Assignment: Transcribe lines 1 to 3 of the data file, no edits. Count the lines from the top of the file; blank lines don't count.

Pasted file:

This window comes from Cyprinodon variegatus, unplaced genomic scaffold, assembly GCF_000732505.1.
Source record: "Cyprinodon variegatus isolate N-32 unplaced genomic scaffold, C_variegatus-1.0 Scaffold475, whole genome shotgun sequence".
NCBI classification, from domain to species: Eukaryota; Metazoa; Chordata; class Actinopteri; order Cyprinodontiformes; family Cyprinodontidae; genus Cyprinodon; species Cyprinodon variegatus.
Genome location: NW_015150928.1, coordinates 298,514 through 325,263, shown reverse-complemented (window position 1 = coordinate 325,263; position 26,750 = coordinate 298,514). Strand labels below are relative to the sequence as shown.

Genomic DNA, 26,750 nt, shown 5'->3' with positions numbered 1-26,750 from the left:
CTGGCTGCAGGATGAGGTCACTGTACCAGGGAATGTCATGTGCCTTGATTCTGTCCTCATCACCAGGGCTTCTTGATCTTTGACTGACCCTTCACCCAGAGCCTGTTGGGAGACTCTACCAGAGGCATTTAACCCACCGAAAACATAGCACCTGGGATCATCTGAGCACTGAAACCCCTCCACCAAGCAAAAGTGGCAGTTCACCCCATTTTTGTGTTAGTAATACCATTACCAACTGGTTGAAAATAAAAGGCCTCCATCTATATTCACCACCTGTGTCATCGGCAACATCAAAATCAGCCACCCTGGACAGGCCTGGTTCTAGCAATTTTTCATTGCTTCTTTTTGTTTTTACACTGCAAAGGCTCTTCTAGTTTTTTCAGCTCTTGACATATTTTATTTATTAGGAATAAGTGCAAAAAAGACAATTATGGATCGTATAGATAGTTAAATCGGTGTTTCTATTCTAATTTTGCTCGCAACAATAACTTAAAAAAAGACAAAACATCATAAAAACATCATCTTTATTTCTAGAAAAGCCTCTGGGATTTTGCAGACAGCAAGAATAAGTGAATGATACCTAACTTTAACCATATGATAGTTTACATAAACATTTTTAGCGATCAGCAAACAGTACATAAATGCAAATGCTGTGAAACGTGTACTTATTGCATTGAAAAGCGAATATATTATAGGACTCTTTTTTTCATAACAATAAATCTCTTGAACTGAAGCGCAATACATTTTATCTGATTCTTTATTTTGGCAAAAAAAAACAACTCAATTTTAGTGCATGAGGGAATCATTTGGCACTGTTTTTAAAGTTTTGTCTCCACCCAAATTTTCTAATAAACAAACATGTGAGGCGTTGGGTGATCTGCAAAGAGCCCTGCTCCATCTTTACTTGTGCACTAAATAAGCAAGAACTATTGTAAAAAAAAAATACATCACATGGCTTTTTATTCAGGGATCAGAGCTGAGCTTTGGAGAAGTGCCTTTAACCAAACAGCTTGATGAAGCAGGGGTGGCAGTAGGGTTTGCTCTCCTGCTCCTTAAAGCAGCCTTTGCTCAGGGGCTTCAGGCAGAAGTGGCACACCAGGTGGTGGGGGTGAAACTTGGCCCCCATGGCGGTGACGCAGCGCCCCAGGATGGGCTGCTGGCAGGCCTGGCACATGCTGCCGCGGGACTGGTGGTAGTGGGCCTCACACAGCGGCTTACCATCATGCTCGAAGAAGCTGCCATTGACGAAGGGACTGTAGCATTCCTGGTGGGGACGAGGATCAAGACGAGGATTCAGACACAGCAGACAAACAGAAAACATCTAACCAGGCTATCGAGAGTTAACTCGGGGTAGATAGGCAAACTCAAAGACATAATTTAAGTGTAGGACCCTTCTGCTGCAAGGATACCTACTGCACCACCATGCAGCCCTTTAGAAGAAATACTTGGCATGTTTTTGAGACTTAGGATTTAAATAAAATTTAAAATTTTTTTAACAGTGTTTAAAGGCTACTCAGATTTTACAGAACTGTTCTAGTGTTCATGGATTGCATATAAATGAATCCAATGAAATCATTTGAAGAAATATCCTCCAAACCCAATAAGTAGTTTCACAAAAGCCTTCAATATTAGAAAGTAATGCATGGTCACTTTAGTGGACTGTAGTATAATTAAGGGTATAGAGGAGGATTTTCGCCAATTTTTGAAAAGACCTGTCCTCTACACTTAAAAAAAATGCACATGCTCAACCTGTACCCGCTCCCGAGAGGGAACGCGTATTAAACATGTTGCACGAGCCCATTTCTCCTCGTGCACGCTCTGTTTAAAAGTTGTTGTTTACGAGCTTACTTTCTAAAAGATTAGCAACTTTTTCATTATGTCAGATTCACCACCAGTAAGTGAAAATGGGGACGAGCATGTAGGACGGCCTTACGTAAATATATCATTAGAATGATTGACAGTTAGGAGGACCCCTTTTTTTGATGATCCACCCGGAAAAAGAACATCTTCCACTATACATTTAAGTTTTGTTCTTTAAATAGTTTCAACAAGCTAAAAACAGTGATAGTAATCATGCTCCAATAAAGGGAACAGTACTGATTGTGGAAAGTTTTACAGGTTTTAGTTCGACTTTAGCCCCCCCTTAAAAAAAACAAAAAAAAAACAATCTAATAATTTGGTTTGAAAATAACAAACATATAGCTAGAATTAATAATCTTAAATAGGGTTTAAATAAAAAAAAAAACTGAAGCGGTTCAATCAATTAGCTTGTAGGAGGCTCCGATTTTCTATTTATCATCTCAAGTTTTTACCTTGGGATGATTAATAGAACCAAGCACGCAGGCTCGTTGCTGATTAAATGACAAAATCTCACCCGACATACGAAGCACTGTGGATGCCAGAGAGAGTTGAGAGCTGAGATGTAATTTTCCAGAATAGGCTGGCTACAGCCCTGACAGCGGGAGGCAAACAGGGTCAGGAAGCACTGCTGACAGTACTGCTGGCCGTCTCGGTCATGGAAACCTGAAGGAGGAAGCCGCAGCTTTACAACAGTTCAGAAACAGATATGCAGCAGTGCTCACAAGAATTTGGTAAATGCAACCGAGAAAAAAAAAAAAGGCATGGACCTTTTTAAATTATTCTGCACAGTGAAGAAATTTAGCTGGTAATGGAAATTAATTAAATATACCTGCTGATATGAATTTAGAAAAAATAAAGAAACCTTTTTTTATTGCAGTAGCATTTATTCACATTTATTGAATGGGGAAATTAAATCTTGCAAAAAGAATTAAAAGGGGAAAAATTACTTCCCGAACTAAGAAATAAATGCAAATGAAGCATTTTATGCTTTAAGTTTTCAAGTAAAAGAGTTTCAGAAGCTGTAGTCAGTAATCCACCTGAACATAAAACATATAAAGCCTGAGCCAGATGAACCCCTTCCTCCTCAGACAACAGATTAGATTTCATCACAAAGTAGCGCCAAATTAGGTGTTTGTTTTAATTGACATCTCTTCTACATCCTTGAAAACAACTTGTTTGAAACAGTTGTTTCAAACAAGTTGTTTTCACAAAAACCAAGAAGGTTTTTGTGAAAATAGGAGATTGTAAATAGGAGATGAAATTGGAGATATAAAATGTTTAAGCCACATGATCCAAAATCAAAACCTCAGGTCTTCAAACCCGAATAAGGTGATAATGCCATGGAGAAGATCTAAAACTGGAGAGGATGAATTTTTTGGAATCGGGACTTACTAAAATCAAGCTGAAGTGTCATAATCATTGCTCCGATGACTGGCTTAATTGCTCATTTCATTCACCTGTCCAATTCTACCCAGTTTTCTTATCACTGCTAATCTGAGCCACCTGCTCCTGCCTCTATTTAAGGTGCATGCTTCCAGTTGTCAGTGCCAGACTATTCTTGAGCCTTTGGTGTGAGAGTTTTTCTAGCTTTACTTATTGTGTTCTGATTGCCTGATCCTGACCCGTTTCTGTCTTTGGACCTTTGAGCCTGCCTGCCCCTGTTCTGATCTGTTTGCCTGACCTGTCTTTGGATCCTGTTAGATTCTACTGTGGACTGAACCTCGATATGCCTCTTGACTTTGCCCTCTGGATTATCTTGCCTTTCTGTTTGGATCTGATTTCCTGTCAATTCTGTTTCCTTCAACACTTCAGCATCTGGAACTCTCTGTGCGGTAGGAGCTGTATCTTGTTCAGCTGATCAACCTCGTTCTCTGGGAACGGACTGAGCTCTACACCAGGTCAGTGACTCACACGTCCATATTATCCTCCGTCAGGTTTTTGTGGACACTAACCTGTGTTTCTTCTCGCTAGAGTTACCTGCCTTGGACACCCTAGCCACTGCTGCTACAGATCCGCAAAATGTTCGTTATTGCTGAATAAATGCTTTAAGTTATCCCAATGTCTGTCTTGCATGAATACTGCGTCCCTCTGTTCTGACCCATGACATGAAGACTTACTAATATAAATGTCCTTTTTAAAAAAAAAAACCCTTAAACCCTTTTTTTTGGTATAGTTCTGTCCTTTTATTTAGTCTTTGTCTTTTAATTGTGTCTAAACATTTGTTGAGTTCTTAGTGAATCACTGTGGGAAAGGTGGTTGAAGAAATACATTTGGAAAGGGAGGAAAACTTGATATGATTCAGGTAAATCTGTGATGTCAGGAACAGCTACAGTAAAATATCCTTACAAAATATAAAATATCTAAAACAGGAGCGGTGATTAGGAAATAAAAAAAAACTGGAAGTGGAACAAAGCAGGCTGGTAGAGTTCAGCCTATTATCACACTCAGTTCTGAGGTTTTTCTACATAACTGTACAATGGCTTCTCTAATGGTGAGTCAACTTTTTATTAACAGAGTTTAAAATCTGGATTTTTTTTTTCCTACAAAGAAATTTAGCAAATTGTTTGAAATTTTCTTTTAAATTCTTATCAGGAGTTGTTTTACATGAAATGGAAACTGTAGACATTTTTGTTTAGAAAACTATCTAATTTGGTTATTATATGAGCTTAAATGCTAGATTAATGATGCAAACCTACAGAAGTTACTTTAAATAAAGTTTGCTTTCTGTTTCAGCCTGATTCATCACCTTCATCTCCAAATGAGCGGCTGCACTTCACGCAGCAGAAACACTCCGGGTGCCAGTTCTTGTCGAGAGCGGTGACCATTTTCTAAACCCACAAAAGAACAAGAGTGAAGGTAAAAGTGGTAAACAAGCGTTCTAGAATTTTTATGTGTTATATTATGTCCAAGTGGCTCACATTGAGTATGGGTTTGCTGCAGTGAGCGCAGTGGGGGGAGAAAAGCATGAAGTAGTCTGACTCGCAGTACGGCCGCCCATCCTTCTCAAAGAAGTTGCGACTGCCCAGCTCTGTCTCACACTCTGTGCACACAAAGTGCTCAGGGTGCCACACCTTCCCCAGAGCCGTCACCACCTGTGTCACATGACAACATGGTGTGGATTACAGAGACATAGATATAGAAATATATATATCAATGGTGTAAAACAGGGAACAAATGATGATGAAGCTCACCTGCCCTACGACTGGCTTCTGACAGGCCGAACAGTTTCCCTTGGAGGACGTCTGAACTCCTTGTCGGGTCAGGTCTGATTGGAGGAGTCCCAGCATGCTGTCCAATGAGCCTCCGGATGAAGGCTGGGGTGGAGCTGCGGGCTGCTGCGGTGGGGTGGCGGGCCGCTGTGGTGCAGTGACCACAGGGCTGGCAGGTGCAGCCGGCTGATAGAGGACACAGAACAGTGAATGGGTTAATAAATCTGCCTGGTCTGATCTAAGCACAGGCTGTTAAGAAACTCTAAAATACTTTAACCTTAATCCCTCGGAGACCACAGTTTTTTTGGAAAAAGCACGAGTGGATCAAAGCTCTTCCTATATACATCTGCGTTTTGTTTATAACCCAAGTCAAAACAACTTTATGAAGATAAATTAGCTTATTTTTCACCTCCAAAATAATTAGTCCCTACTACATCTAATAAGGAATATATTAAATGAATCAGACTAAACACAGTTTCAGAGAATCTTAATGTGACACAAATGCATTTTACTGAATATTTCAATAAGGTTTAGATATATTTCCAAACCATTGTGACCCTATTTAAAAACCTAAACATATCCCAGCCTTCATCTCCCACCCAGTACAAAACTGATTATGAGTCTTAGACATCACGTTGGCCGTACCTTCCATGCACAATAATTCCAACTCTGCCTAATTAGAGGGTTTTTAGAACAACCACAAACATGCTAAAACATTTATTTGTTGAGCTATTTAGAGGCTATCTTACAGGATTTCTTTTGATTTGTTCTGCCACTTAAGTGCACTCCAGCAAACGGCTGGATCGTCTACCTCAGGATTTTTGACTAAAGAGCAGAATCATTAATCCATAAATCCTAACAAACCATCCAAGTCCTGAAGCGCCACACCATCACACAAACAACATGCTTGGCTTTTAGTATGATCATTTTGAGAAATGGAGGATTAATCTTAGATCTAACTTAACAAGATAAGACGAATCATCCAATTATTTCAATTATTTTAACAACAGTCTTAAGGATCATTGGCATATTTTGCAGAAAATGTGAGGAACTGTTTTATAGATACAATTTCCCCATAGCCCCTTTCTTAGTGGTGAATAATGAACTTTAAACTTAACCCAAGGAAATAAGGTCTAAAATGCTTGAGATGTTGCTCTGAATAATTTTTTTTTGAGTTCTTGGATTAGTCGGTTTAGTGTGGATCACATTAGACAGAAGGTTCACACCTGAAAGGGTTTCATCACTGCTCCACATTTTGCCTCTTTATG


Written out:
This window comes from Cyprinodon variegatus, unplaced genomic scaffold, assembly GCF_000732505.1.
Source record: "Cyprinodon variegatus isolate N-32 unplaced genomic scaffold, C_variegatus-1.0 Scaffold475, whole genome shotgun sequence".
NCBI classification, from domain to species: Eukaryota; Metazoa; Chordata; class Actinopteri; order Cyprinodontiformes; family Cyprinodontidae; genus Cyprinodon; species Cyprinodon variegatus.